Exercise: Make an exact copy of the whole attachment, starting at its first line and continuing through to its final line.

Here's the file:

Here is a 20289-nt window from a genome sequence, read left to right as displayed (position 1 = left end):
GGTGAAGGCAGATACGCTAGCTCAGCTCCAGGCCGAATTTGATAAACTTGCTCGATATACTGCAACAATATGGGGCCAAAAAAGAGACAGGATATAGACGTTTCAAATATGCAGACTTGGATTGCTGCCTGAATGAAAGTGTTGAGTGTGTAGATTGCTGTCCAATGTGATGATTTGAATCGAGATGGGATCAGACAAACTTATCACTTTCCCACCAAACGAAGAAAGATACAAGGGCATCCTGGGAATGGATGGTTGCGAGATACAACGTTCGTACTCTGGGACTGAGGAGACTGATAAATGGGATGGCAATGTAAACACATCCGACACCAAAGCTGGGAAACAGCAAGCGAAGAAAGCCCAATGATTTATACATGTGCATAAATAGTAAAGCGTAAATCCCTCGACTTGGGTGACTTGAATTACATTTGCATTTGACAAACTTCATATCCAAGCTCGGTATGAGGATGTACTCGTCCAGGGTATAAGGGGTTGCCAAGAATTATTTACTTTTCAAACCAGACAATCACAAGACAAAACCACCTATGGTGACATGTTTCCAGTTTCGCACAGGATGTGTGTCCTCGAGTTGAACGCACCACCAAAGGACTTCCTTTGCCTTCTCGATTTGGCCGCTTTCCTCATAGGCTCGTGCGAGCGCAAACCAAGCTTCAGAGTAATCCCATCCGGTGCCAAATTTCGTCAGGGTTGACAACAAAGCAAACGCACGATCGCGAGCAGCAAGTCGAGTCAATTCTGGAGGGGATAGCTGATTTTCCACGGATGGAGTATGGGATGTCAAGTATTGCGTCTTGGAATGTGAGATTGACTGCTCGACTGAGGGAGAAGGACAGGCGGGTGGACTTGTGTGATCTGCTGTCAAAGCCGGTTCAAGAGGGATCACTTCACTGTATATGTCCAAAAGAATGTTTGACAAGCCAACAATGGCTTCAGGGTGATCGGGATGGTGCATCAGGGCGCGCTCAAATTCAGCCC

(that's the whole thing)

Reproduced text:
Here is a 20289-nt window from a genome sequence, read left to right as displayed (position 1 = left end):
GGTGAAGGCAGATACGCTAGCTCAGCTCCAGGCCGAATTTGATAAACTTGCTCGATATACTGCAACAATATGGGGCCAAAAAAGAGACAGGATATAGACGTTTCAAATATGCAGACTTGGATTGCTGCCTGAATGAAAGTGTTGAGTGTGTAGATTGCTGTCCAATGTGATGATTTGAATCGAGATGGGATCAGACAAACTTATCACTTTCCCACCAAACGAAGAAAGATACAAGGGCATCCTGGGAATGGATGGTTGCGAGATACAACGTTCGTACTCTGGGACTGAGGAGACTGATAAATGGGATGGCAATGTAAACACATCCGACACCAAAGCTGGGAAACAGCAAGCGAAGAAAGCCCAATGATTTATACATGTGCATAAATAGTAAAGCGTAAATCCCTCGACTTGGGTGACTTGAATTACATTTGCATTTGACAAACTTCATATCCAAGCTCGGTATGAGGATGTACTCGTCCAGGGTATAAGGGGTTGCCAAGAATTATTTACTTTTCAAACCAGACAATCACAAGACAAAACCACCTATGGTGACATGTTTCCAGTTTCGCACAGGATGTGTGTCCTCGAGTTGAACGCACCACCAAAGGACTTCCTTTGCCTTCTCGATTTGGCCGCTTTCCTCATAGGCTCGTGCGAGCGCAAACCAAGCTTCAGAGTAATCCCATCCGGTGCCAAATTTCGTCAGGGTTGACAACAAAGCAAACGCACGATCGCGAGCAGCAAGTCGAGTCAATTCTGGAGGGGATAGCTGATTTTCCACGGATGGAGTATGGGATGTCAAGTATTGCGTCTTGGAATGTGAGATTGACTGCTCGACTGAGGGAGAAGGACAGGCGGGTGGACTTGTGTGATCTGCTGTCAAAGCCGGTTCAAGAGGGATCACTTCACTGTATATGTCCAAAAGAATGTTTGACAAGCCAACAATGGCTTCAGGGTGATCGGGATGGTGCATCAGGGCGCGCTCAAATTCAGCCC